Title – World War Z (2013)
Director – Marc Forster (Monster’s Ball)
Cast – Brad Pitt, Mireille Enos, James Badge Dale, David Morse
Plot – Former U.N investigator Gerry Lane (Pitt) is called back into action when a virus turning people into rampaging zombies threatens the world as we know it. Gerry’s investigation takes him from country to country all the while racing the clock and the constant horde of flesh eaters that follow him at every turn.
“Mother nature is the greatest serial killer of them all”
Review by Eddie on 21/06/2013
After years of being in production and after countless re writes, re workings and re shoots World War Z finally hits our screens. After all the hype that surrounded this adaptation of Max Brook’s popular novel many will be asking – was the wait worth it? That’s a question that will divide many and one I find hard to answer.
At a production cost north of $170 million dollars it’s fair to say director Marc Forster (and whoever else may have done the re shoots) had a sizeable piggy bank at their disposal to unleash a zombie invasion on the scale we have not yet seen on the big screen. Scenes of uncountable zombies hordes are the film’s most impressive, giving off the sense just how epic this infestation is. It will be hard to top a more frenetic scene this year than the particularly impressive Jerusalem attack, it’s sad to say though this really is the only scene that will blow your senses away.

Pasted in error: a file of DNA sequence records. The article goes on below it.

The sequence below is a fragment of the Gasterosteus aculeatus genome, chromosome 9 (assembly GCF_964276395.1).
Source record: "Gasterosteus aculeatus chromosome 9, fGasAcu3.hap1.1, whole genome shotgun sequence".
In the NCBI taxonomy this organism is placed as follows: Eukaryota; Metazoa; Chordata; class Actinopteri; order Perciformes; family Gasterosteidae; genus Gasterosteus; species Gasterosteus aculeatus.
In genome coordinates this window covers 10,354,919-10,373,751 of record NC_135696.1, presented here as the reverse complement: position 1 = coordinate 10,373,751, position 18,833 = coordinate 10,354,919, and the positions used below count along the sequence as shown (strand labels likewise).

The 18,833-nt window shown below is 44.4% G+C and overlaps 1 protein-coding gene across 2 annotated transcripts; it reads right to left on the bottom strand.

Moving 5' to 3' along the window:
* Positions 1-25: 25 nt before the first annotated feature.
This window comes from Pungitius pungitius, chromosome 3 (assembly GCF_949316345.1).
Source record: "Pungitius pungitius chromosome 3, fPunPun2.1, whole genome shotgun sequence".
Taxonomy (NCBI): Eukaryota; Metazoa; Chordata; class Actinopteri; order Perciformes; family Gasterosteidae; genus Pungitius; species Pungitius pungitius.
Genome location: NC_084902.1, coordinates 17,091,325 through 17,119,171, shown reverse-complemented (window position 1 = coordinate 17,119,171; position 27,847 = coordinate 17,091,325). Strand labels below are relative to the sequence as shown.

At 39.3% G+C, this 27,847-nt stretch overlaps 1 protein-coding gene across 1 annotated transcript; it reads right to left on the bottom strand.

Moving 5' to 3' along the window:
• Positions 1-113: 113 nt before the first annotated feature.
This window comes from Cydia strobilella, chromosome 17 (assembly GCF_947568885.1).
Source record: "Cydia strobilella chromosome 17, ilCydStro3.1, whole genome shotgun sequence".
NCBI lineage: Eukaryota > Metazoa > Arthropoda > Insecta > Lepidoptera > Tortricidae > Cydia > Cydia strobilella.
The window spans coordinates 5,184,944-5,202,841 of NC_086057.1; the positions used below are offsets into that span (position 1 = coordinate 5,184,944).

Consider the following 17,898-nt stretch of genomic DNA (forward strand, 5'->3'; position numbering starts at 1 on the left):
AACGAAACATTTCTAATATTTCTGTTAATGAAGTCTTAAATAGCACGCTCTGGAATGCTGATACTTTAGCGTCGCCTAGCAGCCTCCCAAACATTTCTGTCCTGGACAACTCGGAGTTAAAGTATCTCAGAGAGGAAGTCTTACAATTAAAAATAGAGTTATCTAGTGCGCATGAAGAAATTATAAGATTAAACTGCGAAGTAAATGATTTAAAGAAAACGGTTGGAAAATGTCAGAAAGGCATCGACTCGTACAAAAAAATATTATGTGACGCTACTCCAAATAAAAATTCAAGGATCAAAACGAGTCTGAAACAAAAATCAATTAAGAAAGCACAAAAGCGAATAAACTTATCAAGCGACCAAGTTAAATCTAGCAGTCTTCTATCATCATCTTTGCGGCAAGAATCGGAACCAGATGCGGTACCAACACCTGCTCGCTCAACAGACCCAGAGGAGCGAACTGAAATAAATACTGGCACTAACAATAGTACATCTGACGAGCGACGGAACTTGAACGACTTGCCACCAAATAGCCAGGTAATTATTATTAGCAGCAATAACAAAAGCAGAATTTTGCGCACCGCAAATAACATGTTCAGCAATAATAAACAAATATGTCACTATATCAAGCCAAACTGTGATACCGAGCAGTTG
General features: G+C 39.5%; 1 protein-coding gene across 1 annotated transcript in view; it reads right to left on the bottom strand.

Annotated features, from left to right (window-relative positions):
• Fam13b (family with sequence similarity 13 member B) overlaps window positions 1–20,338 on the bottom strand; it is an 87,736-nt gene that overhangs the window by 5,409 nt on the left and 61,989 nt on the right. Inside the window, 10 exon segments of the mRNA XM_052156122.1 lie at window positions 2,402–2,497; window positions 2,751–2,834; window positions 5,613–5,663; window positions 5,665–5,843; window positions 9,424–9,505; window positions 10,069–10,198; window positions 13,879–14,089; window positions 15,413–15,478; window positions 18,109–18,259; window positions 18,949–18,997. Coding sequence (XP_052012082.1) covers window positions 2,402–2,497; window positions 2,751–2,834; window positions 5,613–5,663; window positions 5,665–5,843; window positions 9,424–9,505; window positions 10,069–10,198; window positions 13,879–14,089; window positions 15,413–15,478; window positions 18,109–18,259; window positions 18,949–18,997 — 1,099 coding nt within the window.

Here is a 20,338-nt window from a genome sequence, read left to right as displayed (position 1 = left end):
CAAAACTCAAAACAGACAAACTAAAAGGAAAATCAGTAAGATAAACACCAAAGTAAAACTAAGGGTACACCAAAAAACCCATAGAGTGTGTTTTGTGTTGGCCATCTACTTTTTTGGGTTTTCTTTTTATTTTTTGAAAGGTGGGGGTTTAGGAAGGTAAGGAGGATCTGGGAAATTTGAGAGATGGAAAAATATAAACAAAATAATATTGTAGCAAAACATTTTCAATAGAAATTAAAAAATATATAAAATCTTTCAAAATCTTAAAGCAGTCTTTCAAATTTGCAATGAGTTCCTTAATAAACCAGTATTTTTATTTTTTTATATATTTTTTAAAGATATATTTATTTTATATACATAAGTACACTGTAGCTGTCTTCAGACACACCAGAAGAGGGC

A major problem with War Z is the way the story goes from point A to point B. With Brad Pitt we have a very interesting central character that due to his screen presence we feel invested in. Other characters in the film are all no more than screen fillers, these include Mireille Enos as Gerry’s wife and a raft of supporting actors including Morse as a particularly gummy CIA worker, Badge-Dale as a gruff American soldier and the seriously short changed Mathew Fox as a who even knows. The way these characters appear and disappear makes you ask – why did they even bother?
With War Z playing out in this rushed go from location to location style it makes it hard for the whole to gel together, the film really ends up being a movie with some pretty impressive standalone scenes but as a whole gives off the sense of randomness and badly edited scenes tying sequences, no doubt partly caused by different writing styles and a meddling studio.
In the end War Z is a solidly entertaining zombie action thriller. The film is a good piece of summer blockbuster entertainment and Pitt never puts in a bad performance and really carry’s this film to a greater height than it perhaps ended up deserving to reach. With all it’s off screen problems and delays War Z really should be commended on its final outcome, but in the end the only real aspect of the film your left to think upon once the lights come on is– How much did Pepsi pay for their moment in the spotlight?
3.5 Mountain Dew can’s out of 5
Mmmmm did someone say Mountain Dew?
great view 🙂 I only wanted to watch it because of that one zombie scene in a trailer haha
It’s a sad fact that the trailer did show all the highlights, still solid entertainment not bad for a Friday night at the movies. (Eddie)
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Nice review! Check out mine when you get the chance 🙂 http://conordcfc.wordpress.com/2013/07/04/film-review-world-war-z-2013/
At the end of World War Z, just as the credits began rolling, a gentleman, scratch that, an idiot spoke up from the back of the theatre exclaiming, “What? That sucked! The book was nothing like that! Booo!” I’m sure he scurried away back home, logged online, and began tweeting, posting, and blogging, furthering his rant. Much like my response to him at the theatre, I hope he receives silence in return.